According to the court, nothing demonstrates that people feel mental discomfort from living near a neighbor with snakes, according to the legal news website Pointlex.
Gävle municipality had denied the man the right to house the snakes in his apartment because “it is generally accepted that many people in society are afraid of snakes.”
And the fear is also justified as it is not unlikely that the snakes could escape, the municipality contended.
In his defence, the snake-man said that an insufficiently grounded fear shouldn’t constitute a nuisance.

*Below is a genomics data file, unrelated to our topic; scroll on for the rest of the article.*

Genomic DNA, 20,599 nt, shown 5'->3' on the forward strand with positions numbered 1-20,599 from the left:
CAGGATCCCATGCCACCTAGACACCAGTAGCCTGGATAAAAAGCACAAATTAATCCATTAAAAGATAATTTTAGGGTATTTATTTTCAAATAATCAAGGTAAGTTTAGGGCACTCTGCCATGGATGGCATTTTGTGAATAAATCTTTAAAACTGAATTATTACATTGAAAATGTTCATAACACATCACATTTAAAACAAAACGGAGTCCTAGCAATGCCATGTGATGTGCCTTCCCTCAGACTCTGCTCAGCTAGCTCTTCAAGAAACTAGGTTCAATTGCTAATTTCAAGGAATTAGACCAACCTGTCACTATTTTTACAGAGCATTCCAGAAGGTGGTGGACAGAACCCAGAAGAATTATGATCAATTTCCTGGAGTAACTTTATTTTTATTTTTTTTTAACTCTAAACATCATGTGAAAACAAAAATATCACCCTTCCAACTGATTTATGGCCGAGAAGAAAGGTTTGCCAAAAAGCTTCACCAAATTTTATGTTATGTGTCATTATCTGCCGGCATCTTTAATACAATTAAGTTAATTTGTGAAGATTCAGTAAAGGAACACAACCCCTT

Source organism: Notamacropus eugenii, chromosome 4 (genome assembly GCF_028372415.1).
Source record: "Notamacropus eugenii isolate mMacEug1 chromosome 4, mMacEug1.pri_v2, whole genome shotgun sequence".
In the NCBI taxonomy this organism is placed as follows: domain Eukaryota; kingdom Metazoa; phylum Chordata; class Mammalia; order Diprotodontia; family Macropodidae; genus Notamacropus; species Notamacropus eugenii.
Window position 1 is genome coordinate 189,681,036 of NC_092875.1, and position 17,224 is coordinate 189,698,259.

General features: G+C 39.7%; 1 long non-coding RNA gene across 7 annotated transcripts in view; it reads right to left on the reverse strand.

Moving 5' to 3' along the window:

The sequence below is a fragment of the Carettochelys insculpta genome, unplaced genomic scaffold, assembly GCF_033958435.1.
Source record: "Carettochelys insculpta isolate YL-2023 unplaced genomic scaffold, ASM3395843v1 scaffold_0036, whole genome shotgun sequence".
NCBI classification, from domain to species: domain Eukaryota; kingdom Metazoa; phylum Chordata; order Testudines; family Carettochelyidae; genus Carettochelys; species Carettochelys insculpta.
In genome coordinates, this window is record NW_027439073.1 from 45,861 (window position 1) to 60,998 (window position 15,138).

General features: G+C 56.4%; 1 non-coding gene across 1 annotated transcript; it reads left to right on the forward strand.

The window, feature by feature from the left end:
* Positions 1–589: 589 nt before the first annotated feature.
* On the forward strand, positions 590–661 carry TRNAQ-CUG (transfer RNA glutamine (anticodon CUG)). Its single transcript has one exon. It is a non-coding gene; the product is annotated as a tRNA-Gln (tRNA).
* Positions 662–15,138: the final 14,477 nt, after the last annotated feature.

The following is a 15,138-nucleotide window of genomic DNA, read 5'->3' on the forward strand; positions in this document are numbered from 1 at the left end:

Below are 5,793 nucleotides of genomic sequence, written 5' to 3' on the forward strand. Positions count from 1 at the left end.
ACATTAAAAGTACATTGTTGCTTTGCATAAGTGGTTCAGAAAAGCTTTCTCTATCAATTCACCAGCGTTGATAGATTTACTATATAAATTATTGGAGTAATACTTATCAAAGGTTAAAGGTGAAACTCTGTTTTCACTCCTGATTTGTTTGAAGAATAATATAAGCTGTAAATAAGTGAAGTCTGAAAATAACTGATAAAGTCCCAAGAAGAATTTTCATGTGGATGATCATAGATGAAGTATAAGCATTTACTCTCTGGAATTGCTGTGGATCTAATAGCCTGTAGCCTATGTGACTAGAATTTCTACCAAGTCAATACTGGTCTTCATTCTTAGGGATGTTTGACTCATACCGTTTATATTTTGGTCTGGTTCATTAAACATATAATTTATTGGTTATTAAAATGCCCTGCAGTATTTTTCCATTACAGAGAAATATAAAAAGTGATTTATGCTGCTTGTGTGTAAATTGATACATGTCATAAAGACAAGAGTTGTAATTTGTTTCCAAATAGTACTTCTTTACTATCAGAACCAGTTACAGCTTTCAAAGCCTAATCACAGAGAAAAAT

The environmental court found that the man had a great deal of knowledge about snakes and that he seemed able to handle them appropriately. He was aware of all applicable animal protection regulations, and the snakes’ living quarters were escape proof, assuming the outer door was closed.
An examination of the case also failed to provide support for the claim that Swedes in general feel discomfort from having a neighbor with snakes.
And even if the snakes make some feel a bit queasy, their concerns can’t be judged from a medical perspective to affect health and welfare in such a way that the snakes be considered a public nuisance according to Sweden’s environmental code.